Autumn: Five Vignettes.
(1) Driving and admiring colors–red, orange, yellow, brown, purple–I go around a curve and am startled by the stark white of the trunk and bare limbs of a sycamore tree.
(2) First day of late afternoon of early dark. The sky is a dark orange near sunset. Walking, I hear a trinity of three low pitched vibrating short clucks of a crow high above on a telephone pole. One as I approached, one as I passed under, one as I passed by.
(3) I walk pass small piles of raked leaves, and it is all I can do to keep from kicking through them.
(4) Overnight, it seemed, Sanders, the young red maple tree, dropped all of its leaves except two. A Charlie Brown tree?
(5) My favorite color of the season is brown: the rich brown of oak leaves, the light brown with dark flecks of the shells of pecans.
All Saints Day. Two Reunions. I drive to Mt. Olive for a reunion with three first cousins and their spouses. We go downtown for lunch in a restaurant and return to the home for desserts. There is a sharing of gifts from kitchens, gardens, and markets: pecans, kale, tomatoes, green peppers, fig preserves, sorghum syrup, green pepper jellies. I leave in time to go to Mass for All Saints, during which two votive candles I donated in memory of my parents and brother were lighted and will burn for a year. Family joys and remembrances of the living and deceased, two celebrations, one day.
Nonfiction. Matthew Bunson, Angels A to Z: A Who’s Who of the Heavenly Host (1996). The book is an alphabetical listing and identifications of angels, ideas associated with angels, and brief articles. Included are angels from Babylonian, Christian, Islamic, Jewish, Greek, Roman,, Taoist, Tibetan, and Zoroastrian traditions. I particularly enjoyed mentions of the use of angels in the Christian Bible and by writers, including Dryden, Goethe, Byron, Dante, Poe, Milton, and Longfellow. The book is well-illustrated, and there are mentions of artists influenced by the lore of angels, such as Durer, Dore, and Blake. Christian writers who have contributed to angel lore are mentioned: the writer(s) of the Books of Enoch and the Gospel of St. Bartholomew, Thomas Aquinas, and Dionysius the Areopagite. Other writers, such as Emanuel Swedenborg and Edgar Cayce, who had visions of angels, are also cited. It’s a good book for comprehensive or casual reading and for reference.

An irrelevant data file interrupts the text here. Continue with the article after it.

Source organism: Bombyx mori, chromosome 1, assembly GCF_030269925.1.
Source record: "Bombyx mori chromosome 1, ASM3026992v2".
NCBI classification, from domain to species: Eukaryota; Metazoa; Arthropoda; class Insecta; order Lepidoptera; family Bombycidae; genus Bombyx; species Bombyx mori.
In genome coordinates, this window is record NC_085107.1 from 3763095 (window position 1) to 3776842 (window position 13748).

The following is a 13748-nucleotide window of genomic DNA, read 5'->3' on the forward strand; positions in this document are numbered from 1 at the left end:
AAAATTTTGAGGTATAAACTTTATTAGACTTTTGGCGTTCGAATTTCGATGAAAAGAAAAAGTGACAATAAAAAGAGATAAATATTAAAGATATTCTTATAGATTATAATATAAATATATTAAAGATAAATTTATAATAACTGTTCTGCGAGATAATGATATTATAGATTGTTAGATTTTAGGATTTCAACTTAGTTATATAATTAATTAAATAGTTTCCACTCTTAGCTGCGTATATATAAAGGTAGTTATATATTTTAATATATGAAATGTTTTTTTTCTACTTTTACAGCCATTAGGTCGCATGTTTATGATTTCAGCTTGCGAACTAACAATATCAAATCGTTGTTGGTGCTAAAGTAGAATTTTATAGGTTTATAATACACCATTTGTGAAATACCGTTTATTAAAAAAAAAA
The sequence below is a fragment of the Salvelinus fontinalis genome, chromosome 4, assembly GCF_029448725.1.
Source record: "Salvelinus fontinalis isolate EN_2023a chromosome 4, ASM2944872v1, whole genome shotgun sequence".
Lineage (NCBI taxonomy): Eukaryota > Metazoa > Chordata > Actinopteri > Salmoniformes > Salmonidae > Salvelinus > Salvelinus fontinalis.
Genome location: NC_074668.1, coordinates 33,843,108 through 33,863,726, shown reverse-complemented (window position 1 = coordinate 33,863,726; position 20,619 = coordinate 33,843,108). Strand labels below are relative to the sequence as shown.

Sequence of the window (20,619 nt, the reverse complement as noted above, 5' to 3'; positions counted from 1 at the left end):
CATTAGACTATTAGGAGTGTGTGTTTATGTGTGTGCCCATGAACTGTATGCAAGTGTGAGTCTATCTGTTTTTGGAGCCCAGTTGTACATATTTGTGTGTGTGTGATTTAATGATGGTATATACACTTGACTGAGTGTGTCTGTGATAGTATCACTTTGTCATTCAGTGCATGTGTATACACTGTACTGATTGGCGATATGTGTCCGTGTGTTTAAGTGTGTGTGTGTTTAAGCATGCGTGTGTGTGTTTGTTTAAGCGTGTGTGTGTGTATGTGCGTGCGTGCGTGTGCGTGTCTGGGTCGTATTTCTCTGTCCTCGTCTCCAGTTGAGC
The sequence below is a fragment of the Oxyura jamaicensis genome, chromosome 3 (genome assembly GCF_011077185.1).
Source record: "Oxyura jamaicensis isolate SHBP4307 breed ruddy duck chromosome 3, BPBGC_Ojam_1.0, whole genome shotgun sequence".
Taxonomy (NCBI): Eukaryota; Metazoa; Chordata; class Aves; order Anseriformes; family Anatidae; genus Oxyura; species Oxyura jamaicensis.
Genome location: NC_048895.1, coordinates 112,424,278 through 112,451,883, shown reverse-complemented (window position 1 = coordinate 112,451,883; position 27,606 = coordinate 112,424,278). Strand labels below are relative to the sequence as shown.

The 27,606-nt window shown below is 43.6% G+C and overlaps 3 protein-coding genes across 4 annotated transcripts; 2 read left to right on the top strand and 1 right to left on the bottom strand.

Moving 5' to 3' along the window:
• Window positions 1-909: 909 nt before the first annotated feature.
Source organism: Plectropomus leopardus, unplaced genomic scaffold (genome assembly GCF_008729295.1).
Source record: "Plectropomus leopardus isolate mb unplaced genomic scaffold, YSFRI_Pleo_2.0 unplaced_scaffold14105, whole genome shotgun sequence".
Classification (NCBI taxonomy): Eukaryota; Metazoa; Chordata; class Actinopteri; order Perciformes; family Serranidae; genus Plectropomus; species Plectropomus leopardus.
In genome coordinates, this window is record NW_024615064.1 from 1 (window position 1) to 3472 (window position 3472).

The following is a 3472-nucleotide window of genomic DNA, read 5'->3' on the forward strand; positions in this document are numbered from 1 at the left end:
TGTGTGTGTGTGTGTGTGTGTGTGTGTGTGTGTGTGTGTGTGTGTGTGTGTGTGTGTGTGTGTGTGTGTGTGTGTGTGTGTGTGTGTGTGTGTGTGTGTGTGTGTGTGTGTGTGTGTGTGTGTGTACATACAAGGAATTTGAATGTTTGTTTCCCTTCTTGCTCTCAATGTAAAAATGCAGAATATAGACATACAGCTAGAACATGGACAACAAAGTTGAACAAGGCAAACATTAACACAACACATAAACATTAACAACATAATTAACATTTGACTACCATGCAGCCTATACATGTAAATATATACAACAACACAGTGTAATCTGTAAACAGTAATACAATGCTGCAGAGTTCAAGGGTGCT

Fiction. John Steinbeck, Cannery Row (1945). It is on my top ten list of favorite pieces of literature, and it is a book I looked forward to teaching. Although the tone is genial, and often humorous, there is much darkness in the book. There are three suicides. There is the story of Frankie, the unwanted, maladroit, and mentally challenged young boy who has to be institutionalized. There are two characters who have visions, one of frightening emptiness and the other of violence. There are many incidents of joy. The short Chapter 14 is a description of two couples at dawn, after a night together, “. . . very tired and very happy.” Their love and happiness are contrasted to and triumphant over the crabbed, legalistic night watchman, who tries to run them away from private property. It is one of the best celebrations of the joy of love that I know. The frog hunt is hilarious. There are beautiful descriptions of setting. When I taught, I sometimes polled students on their favorite books of the course. One senior wrote, “I enjoyed Cannery Row for its theme of friendship, and I’ll remember your talk on the meaning of friendship, as it relates to the book and to life.” Perhaps he has remembered. I don’t.
Thank you for reading. I hope your week will be good.